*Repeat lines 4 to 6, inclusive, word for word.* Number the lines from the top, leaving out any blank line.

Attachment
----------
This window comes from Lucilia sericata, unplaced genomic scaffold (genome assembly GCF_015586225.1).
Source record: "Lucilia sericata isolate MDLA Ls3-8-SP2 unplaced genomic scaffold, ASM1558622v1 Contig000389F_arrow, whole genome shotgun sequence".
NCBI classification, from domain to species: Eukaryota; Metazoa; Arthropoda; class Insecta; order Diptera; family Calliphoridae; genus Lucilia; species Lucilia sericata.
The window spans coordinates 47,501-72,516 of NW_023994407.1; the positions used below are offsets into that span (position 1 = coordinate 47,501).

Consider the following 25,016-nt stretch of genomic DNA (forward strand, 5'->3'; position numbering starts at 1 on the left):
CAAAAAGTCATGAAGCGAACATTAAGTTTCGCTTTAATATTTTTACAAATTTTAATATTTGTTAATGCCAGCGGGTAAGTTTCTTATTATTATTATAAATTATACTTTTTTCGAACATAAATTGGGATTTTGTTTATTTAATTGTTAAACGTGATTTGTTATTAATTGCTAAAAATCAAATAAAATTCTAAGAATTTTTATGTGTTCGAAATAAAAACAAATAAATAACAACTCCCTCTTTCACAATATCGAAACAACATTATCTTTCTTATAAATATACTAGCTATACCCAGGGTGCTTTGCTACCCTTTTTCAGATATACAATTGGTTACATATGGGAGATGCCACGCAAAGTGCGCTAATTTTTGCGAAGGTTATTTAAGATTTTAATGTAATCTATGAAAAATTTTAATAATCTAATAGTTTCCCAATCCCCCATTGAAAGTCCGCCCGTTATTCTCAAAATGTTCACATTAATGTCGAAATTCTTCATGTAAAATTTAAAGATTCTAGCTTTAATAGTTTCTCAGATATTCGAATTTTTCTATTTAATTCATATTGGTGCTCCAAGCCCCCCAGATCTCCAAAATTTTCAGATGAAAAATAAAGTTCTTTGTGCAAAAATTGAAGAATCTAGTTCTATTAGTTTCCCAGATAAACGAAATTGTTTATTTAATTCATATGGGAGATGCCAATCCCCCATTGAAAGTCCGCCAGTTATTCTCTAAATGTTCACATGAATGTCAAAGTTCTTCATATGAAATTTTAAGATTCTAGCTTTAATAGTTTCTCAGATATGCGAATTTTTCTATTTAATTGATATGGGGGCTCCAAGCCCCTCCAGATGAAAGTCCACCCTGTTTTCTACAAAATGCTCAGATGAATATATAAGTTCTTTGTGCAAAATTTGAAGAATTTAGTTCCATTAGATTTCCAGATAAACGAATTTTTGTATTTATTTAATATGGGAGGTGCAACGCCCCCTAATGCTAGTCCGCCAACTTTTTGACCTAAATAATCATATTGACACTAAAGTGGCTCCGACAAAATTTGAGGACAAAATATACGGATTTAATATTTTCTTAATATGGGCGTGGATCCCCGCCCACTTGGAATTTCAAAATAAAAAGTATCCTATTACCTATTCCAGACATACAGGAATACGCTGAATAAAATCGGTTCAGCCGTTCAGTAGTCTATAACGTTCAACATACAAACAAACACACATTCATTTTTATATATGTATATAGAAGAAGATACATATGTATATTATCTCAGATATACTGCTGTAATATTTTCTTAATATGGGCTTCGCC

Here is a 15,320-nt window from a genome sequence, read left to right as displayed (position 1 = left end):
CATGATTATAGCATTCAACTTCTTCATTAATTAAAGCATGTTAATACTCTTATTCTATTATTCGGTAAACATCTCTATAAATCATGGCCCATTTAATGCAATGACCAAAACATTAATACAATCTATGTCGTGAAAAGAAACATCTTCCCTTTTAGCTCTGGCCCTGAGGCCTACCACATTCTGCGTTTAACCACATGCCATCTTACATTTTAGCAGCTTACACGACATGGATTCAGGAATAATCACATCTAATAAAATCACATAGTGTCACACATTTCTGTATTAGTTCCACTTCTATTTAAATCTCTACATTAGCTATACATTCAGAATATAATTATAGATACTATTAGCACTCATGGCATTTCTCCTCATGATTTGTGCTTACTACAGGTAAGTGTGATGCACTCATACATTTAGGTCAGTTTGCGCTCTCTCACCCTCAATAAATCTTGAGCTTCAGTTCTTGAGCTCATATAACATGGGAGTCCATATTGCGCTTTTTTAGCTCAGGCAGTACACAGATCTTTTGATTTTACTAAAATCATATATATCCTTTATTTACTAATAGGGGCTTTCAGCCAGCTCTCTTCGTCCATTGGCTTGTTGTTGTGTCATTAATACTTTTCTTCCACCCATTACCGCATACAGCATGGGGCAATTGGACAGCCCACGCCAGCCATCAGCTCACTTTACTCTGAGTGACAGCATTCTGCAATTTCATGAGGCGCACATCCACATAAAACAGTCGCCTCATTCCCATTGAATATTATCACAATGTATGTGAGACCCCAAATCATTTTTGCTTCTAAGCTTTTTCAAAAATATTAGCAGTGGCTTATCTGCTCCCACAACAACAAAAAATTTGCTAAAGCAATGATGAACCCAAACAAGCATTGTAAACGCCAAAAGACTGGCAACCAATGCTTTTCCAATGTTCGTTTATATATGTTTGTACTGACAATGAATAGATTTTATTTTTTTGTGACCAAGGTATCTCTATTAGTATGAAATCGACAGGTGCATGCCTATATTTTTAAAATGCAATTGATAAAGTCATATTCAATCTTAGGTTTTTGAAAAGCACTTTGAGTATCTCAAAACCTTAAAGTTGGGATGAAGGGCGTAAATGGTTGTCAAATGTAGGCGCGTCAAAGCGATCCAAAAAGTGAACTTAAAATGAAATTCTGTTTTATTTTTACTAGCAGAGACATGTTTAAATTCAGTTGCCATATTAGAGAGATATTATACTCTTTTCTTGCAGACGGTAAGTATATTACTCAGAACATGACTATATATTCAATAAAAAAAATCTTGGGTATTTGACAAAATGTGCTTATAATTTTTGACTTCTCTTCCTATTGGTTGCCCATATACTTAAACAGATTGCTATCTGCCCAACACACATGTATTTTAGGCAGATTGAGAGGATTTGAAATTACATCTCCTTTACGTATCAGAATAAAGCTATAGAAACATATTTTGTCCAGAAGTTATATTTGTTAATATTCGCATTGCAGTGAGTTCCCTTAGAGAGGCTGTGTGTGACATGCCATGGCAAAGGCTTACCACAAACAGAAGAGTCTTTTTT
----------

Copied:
The window spans coordinates 47,501-72,516 of NW_023994407.1; the positions used below are offsets into that span (position 1 = coordinate 47,501).

Consider the following 25,016-nt stretch of genomic DNA (forward strand, 5'->3'; position numbering starts at 1 on the left):
CAAAAAGTCATGAAGCGAACATTAAGTTTCGCTTTAATATTTTTACAAATTTTAATATTTGTTAATGCCAGCGGGTAAGTTTCTTATTATTATTATAAATTATACTTTTTTCGAACATAAATTGGGATTTTGTTTATTTAATTGTTAAACGTGATTTGTTATTAATTGCTAAAAATCAAATAAAATTCTAAGAATTTTTATGTGTTCGAAATAAAAACAAATAAATAACAACTCCCTCTTTCACAATATCGAAACAACATTATCTTTCTTATAAATATACTAGCTATACCCAGGGTGCTTTGCTACCCTTTTTCAGATATACAATTGGTTACATATGGGAGATGCCACGCAAAGTGCGCTAATTTTTGCGAAGGTTATTTAAGATTTTAATGTAATCTATGAAAAATTTTAATAATCTAATAGTTTCCCAATCCCCCATTGAAAGTCCGCCCGTTATTCTCAAAATGTTCACATTAATGTCGAAATTCTTCATGTAAAATTTAAAGATTCTAGCTTTAATAGTTTCTCAGATATTCGAATTTTTCTATTTAATTCATATTGGTGCTCCAAGCCCCCCAGATCTCCAAAATTTTCAGATGAAAAATAAAGTTCTTTGTGCAAAAATTGAAGAATCTAGTTCTATTAGTTTCCCAGATAAACGAAATTGTTTATTTAATTCATATGGGAGATGCCAATCCCCCATTGAAAGTCCGCCAGTTATTCTCTAAATGTTCACATGAATGTCAAAGTTCTTCATATGAAATTTTAAGATTCTAGCTTTAATAGTTTCTCAGATATGCGAATTTTTCTATTTAATTGATATGGGGGCTCCAAGCCCCTCCAGATGAAAGTCCACCCTGTTTTCTACAAAATGCTCAGATGAATATATAAGTTCTTTGTGCAAAATTTGAAGAATTTAGTTCCATTAGATTTCCAGATAAACGAATTTTTGTATTTATTTAATATGGGAGGTGCAACGCCCCCTAATGCTAGTCCGCCAACTTTTTGACCTAAATAATCATATTGACACTAAAGTGGCTCCGACAAAATTTGAGGACAAAATATACGGATTTAATATTTTCTTAATATGGGCGTGGATCCCCGCCCACTTGGAATTTCAAAATAAAAAGTATCCTATTACCTATTCCAGACATACAGGAATACGCTGAATAAAATCGGTTCAGCCGTTCAGTAGTCTATAACGTTCAACATACAAACAAACACACATTCATTTTTATATATGTATATAGAAGAAGATACATATGTATATTATCTCAGATATACTGCTGTAATATTTTCTTAATATGGGCTTCGCC